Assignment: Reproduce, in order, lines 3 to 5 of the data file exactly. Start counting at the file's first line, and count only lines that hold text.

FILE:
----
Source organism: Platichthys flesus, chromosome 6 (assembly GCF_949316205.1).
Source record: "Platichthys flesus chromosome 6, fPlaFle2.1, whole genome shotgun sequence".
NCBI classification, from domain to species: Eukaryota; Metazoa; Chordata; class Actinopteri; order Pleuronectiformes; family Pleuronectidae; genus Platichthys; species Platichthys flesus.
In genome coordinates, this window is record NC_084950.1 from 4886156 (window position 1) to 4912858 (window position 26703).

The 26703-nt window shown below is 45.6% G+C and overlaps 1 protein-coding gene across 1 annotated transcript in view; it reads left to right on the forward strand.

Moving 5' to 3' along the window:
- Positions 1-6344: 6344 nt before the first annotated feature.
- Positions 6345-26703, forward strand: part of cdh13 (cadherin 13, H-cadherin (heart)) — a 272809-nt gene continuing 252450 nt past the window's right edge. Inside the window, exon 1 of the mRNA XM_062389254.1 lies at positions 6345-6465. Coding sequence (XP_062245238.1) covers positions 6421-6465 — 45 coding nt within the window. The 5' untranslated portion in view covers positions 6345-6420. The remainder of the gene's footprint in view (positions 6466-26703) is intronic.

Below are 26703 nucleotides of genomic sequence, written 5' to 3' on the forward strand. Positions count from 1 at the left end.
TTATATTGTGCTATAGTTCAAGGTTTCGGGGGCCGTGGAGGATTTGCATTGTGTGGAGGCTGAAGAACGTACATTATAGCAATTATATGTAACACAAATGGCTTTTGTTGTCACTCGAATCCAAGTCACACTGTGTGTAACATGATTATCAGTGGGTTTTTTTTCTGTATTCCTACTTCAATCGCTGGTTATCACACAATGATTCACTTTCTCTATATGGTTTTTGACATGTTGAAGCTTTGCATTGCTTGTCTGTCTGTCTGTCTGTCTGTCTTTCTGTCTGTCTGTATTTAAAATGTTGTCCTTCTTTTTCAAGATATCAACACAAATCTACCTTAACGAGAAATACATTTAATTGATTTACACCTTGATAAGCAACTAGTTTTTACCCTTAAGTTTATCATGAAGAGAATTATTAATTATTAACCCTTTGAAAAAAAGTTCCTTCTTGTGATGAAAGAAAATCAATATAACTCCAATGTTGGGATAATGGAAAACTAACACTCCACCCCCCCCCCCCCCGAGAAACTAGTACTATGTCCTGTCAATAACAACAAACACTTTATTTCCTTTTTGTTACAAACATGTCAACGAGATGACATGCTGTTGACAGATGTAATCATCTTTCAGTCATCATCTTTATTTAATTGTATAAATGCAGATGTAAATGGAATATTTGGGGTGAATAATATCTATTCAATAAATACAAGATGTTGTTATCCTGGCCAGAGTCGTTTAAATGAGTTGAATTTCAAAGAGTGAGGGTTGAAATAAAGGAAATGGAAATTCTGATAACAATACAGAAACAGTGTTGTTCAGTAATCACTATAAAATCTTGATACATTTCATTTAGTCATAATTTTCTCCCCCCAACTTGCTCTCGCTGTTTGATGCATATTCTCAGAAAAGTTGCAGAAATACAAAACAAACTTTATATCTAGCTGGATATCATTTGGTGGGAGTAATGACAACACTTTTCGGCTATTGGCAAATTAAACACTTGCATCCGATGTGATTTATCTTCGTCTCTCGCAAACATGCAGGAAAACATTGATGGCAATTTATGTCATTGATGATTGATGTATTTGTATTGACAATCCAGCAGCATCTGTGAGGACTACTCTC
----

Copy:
NCBI classification, from domain to species: Eukaryota; Metazoa; Chordata; class Actinopteri; order Pleuronectiformes; family Pleuronectidae; genus Platichthys; species Platichthys flesus.
In genome coordinates, this window is record NC_084950.1 from 4886156 (window position 1) to 4912858 (window position 26703).

The 26703-nt window shown below is 45.6% G+C and overlaps 1 protein-coding gene across 1 annotated transcript in view; it reads left to right on the forward strand.